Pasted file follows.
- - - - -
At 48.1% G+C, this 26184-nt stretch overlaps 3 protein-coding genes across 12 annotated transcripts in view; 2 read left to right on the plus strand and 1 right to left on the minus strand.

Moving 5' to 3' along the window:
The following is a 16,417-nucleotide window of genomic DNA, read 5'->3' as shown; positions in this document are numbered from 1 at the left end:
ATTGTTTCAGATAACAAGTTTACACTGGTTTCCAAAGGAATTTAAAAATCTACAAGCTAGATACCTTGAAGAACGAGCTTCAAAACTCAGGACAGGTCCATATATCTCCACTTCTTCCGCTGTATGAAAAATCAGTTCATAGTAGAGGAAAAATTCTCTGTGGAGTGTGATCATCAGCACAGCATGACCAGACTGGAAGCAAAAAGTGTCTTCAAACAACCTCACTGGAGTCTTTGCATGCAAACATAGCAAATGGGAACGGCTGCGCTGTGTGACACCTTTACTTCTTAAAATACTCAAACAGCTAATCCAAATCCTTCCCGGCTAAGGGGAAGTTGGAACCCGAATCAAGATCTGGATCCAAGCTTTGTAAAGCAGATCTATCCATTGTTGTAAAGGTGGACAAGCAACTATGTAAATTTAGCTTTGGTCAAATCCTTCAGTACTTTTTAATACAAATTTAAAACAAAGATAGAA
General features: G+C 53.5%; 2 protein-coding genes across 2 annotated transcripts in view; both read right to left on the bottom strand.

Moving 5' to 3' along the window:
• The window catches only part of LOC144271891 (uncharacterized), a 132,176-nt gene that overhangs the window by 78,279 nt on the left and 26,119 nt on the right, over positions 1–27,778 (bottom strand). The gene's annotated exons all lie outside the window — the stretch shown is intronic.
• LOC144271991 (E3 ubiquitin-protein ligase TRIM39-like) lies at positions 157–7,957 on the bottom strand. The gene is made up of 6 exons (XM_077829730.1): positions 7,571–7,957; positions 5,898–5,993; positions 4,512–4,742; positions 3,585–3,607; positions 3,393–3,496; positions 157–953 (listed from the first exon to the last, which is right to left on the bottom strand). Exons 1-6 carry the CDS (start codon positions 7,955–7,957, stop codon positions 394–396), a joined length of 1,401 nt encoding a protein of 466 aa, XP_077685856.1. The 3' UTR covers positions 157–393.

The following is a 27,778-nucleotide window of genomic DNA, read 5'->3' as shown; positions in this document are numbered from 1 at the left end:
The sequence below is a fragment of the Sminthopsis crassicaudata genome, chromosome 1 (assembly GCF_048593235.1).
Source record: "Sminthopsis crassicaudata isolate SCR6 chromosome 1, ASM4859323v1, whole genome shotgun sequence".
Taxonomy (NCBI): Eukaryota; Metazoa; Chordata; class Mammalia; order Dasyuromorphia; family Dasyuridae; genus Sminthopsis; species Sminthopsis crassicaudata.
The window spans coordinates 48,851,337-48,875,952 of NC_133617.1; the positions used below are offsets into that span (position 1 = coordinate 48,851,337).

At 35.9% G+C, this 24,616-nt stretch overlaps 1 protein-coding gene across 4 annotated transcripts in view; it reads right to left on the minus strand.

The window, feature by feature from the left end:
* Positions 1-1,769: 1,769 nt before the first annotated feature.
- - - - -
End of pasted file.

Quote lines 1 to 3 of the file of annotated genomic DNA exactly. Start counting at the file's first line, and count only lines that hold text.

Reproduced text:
At 48.1% G+C, this 26184-nt stretch overlaps 3 protein-coding genes across 12 annotated transcripts in view; 2 read left to right on the plus strand and 1 right to left on the minus strand.

Moving 5' to 3' along the window:
The following is a 16,417-nucleotide window of genomic DNA, read 5'->3' as shown; positions in this document are numbered from 1 at the left end: